your question? 43 is the magic number

  9. After college, I too, lived in Chicago. the city. met my husband there and had my first baby there. we now live in the suburbs... but love our weekends in the city.

    new to your blog... had a wonderful visit!

  10. I recently wrote that my travels after college made me who I am. I've gone back to visit some of the places I lived during that year. I love the feeling you get by touching the past a little. :)

  11. This has me thinking.

    We visited Chicago about 15 years ago. We had a great time. We need to go back with the kids. They would love all the museums!

    Glad you are enjoying the hat!

  12. Dave and I lived in Chicago the first three years we were married. (He's from Evanston.) It was a real change from California, and I did love all of the big city feel and fun.

    I should have appreciated it all more. Being from such a warm climate, I spent most of my time there complaining about the winters and the lack of mountains and/or ocean.

    Looking back, though, we had some wonderful times living as newlyweds in Chicago with no pressing responsibilities to keep us from enjoying the town.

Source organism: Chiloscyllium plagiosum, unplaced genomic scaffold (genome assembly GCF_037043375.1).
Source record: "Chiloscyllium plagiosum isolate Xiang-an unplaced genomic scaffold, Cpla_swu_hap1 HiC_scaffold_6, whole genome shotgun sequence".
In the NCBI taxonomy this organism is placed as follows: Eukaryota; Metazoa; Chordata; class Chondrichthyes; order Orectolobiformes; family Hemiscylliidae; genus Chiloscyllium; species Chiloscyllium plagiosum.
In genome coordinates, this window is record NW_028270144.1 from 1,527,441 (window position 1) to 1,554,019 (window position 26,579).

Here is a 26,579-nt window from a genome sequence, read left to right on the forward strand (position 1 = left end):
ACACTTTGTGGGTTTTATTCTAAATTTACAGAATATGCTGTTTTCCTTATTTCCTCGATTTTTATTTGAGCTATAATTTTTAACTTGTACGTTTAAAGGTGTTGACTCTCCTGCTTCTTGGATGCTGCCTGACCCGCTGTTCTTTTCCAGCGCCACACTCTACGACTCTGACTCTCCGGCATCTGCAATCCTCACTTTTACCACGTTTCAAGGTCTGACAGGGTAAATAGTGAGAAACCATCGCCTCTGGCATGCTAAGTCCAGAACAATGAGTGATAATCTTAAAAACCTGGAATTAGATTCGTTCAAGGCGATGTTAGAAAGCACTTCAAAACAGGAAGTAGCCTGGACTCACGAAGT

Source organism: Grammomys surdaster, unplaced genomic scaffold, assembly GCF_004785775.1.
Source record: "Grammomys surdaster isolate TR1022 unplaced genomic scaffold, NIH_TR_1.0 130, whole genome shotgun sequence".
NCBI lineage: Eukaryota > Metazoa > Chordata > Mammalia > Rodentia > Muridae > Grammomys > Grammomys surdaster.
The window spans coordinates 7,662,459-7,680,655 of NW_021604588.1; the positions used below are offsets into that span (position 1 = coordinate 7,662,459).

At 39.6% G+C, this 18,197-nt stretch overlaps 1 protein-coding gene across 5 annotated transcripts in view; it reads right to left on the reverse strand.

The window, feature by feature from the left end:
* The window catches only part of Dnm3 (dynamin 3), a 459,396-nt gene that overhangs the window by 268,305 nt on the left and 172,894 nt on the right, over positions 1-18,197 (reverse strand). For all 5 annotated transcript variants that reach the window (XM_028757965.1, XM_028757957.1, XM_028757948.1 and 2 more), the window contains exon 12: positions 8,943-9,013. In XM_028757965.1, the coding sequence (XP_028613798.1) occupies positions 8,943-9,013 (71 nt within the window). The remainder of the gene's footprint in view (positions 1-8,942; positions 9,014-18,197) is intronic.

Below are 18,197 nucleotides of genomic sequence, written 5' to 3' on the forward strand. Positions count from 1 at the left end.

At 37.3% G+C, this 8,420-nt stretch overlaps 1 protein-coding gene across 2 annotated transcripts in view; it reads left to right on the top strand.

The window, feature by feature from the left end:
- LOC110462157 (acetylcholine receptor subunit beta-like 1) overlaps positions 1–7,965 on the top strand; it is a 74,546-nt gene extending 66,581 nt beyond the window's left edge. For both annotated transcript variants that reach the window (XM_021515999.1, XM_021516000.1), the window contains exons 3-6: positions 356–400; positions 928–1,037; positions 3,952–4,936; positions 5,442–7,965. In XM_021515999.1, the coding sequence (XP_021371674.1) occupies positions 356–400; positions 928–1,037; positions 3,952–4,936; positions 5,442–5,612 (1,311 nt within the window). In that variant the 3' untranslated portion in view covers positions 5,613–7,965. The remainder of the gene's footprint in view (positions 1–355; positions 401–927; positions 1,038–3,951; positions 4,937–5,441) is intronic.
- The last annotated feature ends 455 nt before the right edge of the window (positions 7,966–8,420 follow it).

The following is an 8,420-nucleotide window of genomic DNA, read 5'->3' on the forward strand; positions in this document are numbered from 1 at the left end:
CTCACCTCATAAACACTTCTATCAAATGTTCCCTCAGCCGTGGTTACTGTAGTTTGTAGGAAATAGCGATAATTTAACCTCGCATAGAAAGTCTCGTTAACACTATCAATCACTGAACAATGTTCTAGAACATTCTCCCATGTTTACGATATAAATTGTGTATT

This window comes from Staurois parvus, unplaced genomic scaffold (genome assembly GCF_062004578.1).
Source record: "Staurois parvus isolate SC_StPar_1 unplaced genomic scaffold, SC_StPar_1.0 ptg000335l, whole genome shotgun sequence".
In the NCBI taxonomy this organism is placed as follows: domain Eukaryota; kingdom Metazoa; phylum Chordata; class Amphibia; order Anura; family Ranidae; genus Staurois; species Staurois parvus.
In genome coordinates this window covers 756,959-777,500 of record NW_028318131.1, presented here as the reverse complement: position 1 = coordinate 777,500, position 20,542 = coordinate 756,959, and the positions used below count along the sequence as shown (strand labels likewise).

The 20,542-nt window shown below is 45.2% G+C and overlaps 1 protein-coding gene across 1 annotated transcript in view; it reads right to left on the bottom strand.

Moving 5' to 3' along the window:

13. It's amazing that you can recall when that happened. And even more fun that it was in a tough city.

    Did they have the corn stands when you lived there? When I was there, there were these little corn stands everywhere. They grilled it and then rolled it in mayo and then parmesean cheese. It sounded totally disgusting, but as usual it turned out to be so so good.

  14. I was born and raised in the San Francisco Bay Area and was exposed to all that cultural goodness all of my growing up years. I am so thankful for that.
    When we moved our young family to Idaho I was a little worried that my kids would not have the same experiences but it has been fun to give them those and watch them fly on their own and learn and appreciate even more things as they broadened their worlds.
    For me I feel like I grew at an early age.

  15. It's so hard to not have regrets. I look back and sometimes am amazed at the opportunities I passed up. I'm sure in 15 years, I'll think the same thing about this time in my life. I try hard not think about the regrets, but think about how far I have come.

    I love your posts, I really missed reading them and decided I just HAD to give you a shout out!

  16. For all of the places I've ever traveled, I hate to admit that Chicago is one of the few that I've never been to ... with all these recent posts, my stomach is telling me I need to get there!

    I love this thought-provoking post ... fun to hear why Chicago is such an important part of you!

  17. Love this post :) I think moving away from home and our comfort zones always does wonders to the way we see and live our lives. It's really an amazing experience to be able to see so much of the world and want to experience it all. Sure we all have regrets when we don't take full advantage of things when we had a chance to but there are some things that are worth sacrificing for, right?